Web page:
Get Growing Your Own Tomatoes This Season
by: Jackie, contributing freelance writer
Fun fact: Canada is a vegetable superpower! We ship more tomatoes, peppers and cucumbers to the states than they ship to us, despite their longer growing season. With proper planning and planting, this could be the year you too start growing your own tomatoes. Here’s a few key tips you want to keep in mind.
Know when to plant
The big picture key to a home garden is knowing when to start seedlings inside and when it’s safe to transplant them or alternatively start plants from seed or seedlings outside. Almost all online plant vendors rate their seedlings using the basic methodology of the United States Department of Agriculture Hardiness Zones. However, the Natural Resources Canada specifically details hardiness zones for growing at home in Canada. These are based on seven different climate variables, one of which is the minimum temperature necessary for successful planting.
Now while the hardiness zones will give you the broad outline of when to grow, what you really want is when to start tomato seedlings indoors, when you can plant them outdoors where you live, and when you can expect to harvest. The Old Farmer’s Almanac web site covers both the US and Canada: just enter a nearby town or city, look down the chart until you see tomatoes and there’s the growing season. For example, here in Coquitlam, BC, start tomato seedlings indoors between Feb 21-Mar 7, and start tomato plants outdoors between Apr 26-May 17.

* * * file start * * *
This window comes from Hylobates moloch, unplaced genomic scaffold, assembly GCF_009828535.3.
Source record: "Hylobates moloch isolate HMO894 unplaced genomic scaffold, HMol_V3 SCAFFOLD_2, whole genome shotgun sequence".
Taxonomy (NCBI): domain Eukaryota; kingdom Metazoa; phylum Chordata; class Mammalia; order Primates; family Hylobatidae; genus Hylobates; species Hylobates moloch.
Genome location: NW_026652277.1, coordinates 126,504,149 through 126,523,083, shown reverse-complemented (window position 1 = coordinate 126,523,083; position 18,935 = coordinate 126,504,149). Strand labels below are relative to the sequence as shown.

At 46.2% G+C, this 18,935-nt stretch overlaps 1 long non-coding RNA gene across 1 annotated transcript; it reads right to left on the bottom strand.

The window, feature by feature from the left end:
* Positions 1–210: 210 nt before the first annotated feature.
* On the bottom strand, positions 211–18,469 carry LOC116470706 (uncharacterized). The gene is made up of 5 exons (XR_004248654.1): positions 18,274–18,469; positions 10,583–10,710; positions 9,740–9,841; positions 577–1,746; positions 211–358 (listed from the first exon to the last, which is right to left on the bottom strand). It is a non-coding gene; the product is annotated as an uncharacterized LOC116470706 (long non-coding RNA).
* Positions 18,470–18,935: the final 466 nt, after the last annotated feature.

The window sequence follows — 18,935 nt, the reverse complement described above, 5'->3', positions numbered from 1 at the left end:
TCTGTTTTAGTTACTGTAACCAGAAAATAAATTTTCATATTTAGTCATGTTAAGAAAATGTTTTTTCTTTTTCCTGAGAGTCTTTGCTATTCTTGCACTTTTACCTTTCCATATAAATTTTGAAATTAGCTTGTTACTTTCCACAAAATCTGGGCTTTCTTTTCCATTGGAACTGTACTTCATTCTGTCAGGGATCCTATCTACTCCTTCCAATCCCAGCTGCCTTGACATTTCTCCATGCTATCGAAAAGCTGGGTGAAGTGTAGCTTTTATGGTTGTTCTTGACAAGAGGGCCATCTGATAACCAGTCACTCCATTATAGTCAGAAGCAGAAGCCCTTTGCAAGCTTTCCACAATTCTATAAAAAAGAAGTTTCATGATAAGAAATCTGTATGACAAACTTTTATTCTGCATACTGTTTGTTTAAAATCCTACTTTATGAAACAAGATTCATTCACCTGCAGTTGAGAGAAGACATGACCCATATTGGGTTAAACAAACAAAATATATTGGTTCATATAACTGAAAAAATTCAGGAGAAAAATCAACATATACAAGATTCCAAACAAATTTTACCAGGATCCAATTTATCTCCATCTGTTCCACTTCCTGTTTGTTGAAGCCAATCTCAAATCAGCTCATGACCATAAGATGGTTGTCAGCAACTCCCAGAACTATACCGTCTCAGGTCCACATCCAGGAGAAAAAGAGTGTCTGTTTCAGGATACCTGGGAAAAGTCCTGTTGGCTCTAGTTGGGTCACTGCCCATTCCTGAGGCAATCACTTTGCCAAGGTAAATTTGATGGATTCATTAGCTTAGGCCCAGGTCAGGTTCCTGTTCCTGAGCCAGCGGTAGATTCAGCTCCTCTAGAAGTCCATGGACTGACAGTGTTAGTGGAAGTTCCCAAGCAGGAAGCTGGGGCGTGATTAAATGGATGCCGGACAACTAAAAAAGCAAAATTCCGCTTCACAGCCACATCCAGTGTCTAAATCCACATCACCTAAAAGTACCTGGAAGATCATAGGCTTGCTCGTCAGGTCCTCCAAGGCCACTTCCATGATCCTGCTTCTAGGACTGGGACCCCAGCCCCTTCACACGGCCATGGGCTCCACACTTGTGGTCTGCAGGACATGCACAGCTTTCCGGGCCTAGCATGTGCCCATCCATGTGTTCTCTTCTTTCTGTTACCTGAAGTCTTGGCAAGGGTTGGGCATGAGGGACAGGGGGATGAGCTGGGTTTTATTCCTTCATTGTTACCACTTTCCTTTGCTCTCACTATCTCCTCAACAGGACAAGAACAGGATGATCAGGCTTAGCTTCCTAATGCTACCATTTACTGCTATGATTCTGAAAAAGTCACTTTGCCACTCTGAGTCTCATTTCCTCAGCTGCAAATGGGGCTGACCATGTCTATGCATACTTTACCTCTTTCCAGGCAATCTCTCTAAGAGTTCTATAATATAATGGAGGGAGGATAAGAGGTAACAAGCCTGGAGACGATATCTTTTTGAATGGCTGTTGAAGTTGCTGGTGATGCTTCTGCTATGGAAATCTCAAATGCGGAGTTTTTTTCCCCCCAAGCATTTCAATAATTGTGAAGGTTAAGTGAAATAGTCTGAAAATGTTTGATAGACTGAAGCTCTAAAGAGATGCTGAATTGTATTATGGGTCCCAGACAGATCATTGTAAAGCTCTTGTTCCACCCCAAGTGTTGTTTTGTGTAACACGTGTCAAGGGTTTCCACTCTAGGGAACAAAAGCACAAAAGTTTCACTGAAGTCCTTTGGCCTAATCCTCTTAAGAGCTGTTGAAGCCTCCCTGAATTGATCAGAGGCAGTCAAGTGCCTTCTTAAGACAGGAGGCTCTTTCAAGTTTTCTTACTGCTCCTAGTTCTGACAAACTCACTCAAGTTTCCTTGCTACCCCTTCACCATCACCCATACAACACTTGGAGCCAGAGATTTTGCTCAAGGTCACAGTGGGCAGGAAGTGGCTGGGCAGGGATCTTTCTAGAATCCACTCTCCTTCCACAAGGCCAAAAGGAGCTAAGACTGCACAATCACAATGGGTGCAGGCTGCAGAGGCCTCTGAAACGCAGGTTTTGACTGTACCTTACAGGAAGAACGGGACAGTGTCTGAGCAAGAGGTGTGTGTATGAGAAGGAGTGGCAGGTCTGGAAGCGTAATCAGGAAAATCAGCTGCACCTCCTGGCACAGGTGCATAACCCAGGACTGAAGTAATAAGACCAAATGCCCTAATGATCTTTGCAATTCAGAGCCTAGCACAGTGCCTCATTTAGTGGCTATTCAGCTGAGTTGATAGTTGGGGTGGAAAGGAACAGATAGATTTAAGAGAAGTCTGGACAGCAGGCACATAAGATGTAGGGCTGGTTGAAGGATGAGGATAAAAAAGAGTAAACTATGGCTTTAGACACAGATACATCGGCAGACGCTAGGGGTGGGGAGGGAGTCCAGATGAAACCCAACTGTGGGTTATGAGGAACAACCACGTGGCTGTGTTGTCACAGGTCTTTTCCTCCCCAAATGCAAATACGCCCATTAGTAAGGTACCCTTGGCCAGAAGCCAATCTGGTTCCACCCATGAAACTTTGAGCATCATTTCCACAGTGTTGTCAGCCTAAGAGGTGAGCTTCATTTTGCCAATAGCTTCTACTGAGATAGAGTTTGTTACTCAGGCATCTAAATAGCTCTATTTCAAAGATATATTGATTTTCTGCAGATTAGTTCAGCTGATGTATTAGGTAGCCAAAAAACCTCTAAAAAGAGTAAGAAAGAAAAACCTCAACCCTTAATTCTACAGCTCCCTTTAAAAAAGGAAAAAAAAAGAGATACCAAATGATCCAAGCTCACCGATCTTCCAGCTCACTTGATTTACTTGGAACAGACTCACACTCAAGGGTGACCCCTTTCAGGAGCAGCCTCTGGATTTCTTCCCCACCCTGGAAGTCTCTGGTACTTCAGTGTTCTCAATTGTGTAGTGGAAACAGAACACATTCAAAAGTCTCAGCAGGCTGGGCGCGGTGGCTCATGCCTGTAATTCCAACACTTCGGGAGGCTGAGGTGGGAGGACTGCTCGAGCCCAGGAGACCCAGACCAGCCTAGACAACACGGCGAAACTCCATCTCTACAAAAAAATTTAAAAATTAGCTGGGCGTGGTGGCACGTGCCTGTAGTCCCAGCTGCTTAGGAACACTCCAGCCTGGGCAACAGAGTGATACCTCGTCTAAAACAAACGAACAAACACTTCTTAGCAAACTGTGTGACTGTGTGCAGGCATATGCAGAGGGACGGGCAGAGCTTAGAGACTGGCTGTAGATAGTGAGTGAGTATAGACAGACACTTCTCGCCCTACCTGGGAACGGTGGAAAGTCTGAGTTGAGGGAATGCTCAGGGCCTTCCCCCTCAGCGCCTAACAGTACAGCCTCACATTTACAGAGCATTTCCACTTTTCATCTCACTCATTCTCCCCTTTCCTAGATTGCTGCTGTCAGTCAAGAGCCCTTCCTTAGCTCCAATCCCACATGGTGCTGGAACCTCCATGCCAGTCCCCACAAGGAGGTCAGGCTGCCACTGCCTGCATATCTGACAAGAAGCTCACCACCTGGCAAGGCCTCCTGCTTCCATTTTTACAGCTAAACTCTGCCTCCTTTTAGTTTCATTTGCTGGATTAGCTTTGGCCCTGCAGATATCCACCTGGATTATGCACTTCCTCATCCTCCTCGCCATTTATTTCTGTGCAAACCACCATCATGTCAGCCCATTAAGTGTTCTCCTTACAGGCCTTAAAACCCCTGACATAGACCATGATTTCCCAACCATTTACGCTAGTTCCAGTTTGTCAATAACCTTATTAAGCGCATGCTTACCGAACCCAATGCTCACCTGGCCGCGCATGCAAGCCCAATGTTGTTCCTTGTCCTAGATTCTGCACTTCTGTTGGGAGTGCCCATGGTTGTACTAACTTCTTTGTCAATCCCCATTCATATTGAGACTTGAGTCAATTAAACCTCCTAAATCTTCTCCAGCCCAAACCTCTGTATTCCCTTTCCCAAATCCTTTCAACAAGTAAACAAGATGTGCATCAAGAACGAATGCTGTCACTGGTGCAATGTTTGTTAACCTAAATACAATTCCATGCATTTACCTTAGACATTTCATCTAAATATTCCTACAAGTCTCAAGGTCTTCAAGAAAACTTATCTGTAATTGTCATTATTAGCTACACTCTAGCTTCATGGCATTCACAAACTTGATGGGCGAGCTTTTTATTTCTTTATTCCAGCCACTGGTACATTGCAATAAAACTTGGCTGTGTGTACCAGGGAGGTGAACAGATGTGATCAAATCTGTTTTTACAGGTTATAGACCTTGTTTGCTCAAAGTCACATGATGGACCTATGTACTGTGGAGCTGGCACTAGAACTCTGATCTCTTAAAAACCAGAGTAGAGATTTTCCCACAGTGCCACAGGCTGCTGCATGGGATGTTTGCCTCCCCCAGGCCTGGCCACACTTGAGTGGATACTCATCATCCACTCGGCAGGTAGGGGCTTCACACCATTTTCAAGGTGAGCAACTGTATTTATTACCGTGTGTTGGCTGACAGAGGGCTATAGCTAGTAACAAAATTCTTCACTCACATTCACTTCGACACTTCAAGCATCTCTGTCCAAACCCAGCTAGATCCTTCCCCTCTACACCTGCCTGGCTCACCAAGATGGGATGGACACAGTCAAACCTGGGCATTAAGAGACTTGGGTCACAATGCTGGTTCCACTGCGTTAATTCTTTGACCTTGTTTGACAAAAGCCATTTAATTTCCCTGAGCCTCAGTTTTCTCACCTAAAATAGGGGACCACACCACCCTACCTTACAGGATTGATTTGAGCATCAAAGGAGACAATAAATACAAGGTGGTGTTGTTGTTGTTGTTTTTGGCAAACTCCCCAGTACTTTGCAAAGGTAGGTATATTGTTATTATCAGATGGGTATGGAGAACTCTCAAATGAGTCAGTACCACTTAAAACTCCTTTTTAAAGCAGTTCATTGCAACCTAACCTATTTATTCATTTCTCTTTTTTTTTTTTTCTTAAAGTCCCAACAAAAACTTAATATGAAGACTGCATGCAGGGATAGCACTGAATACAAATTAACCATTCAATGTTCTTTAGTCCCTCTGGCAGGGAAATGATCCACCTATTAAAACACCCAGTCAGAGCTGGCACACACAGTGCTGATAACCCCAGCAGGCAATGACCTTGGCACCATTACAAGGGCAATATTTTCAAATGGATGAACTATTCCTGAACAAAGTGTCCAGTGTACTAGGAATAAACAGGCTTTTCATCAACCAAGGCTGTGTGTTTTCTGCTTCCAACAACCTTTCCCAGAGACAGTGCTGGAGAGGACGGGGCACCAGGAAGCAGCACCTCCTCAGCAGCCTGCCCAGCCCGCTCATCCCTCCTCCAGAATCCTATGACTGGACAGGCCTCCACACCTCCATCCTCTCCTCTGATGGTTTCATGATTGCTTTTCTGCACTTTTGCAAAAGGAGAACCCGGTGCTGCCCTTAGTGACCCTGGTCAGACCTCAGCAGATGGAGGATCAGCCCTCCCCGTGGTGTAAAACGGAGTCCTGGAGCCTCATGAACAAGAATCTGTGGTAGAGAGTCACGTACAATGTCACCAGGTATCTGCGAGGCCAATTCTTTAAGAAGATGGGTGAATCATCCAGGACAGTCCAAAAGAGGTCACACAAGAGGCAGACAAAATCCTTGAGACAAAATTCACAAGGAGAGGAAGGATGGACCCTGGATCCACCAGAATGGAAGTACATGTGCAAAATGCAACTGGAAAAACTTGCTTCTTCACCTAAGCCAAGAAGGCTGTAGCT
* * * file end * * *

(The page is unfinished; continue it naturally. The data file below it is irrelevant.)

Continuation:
Know which varieties to plant
As you browse the Poirier Street Farmers Market, keep a sharp eye open for vendors selling tomato varieties that do well in this part of BC. That’s the easiest way to make good choices among the over 3,000 varieties of heirloom or heritage tomatoes in active cultivation worldwide and let alone the 15,000 known varieties of tomatoes, many of them available commercially and online.
Your local seedling vendors will know which varieties do the best in our growing climate – and which are the best for salads, sauces or canning, just ask!
Where to plant
Tomato vines like sheltered, sunny locations. For example, the south wall of your house or against a south-facing fence are both good locations. And they don’t like rain – a rainy summer can easily wipe out 90 per cent of your crop, so plan to use some form of a rain awning that protects your tomatoes but lets in beneficial insects.
Space tomatoes well and pitch them often
Tomatoes start small and get big – very big. Plan on spacing your tomato seedlings outdoors at least 2 feet apart. And, tomatoes put out a lot of branches if left to their own devices – you want to pinch (literally – cutting does more damage) Sucker shoots which are the shoots that appear in the elbow between the stem and a branch.
One last suggestion
Tomato plants love certain kinds of company – especially basil, the scent of which deter many injurious insects – and hate others, like cabbage. Enjoy growing your own tomato plants this year and their addition to your tasty Caprese salad in the months ahead!
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